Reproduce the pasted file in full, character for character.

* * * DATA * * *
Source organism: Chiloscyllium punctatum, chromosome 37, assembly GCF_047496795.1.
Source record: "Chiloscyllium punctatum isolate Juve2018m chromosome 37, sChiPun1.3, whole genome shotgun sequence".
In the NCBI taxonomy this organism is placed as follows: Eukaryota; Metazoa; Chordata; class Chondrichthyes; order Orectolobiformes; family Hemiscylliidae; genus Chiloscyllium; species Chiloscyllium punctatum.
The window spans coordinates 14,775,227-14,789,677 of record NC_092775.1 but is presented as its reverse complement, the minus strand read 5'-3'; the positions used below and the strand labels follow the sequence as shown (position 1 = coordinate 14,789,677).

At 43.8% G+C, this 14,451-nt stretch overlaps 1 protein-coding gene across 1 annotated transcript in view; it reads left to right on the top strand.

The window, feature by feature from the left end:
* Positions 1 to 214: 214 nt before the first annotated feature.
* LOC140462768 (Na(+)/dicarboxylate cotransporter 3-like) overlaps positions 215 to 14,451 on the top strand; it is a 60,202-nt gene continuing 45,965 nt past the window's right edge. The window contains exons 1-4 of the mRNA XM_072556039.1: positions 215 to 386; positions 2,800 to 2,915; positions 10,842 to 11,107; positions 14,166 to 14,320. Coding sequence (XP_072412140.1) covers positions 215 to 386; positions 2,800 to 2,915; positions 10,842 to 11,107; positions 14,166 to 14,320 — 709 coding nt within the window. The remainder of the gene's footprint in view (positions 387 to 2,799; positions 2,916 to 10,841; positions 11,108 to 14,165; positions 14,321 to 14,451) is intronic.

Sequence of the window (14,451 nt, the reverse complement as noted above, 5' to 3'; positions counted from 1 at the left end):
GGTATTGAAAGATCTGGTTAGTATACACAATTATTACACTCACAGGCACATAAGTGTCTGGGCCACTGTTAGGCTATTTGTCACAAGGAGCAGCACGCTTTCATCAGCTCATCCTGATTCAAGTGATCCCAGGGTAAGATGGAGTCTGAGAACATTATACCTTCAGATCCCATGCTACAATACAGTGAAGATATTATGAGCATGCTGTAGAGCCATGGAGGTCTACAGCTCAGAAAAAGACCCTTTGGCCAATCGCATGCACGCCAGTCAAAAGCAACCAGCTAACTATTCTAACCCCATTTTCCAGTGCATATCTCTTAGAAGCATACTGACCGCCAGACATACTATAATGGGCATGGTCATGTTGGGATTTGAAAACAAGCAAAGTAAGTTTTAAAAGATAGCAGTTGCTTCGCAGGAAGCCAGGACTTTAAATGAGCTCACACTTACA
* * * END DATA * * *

Source organism: Chiloscyllium punctatum, chromosome 37, assembly GCF_047496795.1.
Source record: "Chiloscyllium punctatum isolate Juve2018m chromosome 37, sChiPun1.3, whole genome shotgun sequence".
In the NCBI taxonomy this organism is placed as follows: Eukaryota; Metazoa; Chordata; class Chondrichthyes; order Orectolobiformes; family Hemiscylliidae; genus Chiloscyllium; species Chiloscyllium punctatum.
The window spans coordinates 14,775,227-14,789,677 of record NC_092775.1 but is presented as its reverse complement, the minus strand read 5'-3'; the positions used below and the strand labels follow the sequence as shown (position 1 = coordinate 14,789,677).

At 43.8% G+C, this 14,451-nt stretch overlaps 1 protein-coding gene across 1 annotated transcript in view; it reads left to right on the top strand.

The window, feature by feature from the left end:
* Positions 1 to 214: 214 nt before the first annotated feature.
* LOC140462768 (Na(+)/dicarboxylate cotransporter 3-like) overlaps positions 215 to 14,451 on the top strand; it is a 60,202-nt gene continuing 45,965 nt past the window's right edge. The window contains exons 1-4 of the mRNA XM_072556039.1: positions 215 to 386; positions 2,800 to 2,915; positions 10,842 to 11,107; positions 14,166 to 14,320. Coding sequence (XP_072412140.1) covers positions 215 to 386; positions 2,800 to 2,915; positions 10,842 to 11,107; positions 14,166 to 14,320 — 709 coding nt within the window. The remainder of the gene's footprint in view (positions 387 to 2,799; positions 2,916 to 10,841; positions 11,108 to 14,165; positions 14,321 to 14,451) is intronic.

Sequence of the window (14,451 nt, the reverse complement as noted above, 5' to 3'; positions counted from 1 at the left end):
GGTATTGAAAGATCTGGTTAGTATACACAATTATTACACTCACAGGCACATAAGTGTCTGGGCCACTGTTAGGCTATTTGTCACAAGGAGCAGCACGCTTTCATCAGCTCATCCTGATTCAAGTGATCCCAGGGTAAGATGGAGTCTGAGAACATTATACCTTCAGATCCCATGCTACAATACAGTGAAGATATTATGAGCATGCTGTAGAGCCATGGAGGTCTACAGCTCAGAAAAAGACCCTTTGGCCAATCGCATGCACGCCAGTCAAAAGCAACCAGCTAACTATTCTAACCCCATTTTCCAGTGCATATCTCTTAGAAGCATACTGACCGCCAGACATACTATAATGGGCATGGTCATGTTGGGATTTGAAAACAAGCAAAGTAAGTTTTAAAAGATAGCAGTTGCTTCGCAGGAAGCCAGGACTTTAAATGAGCTCACACTTACA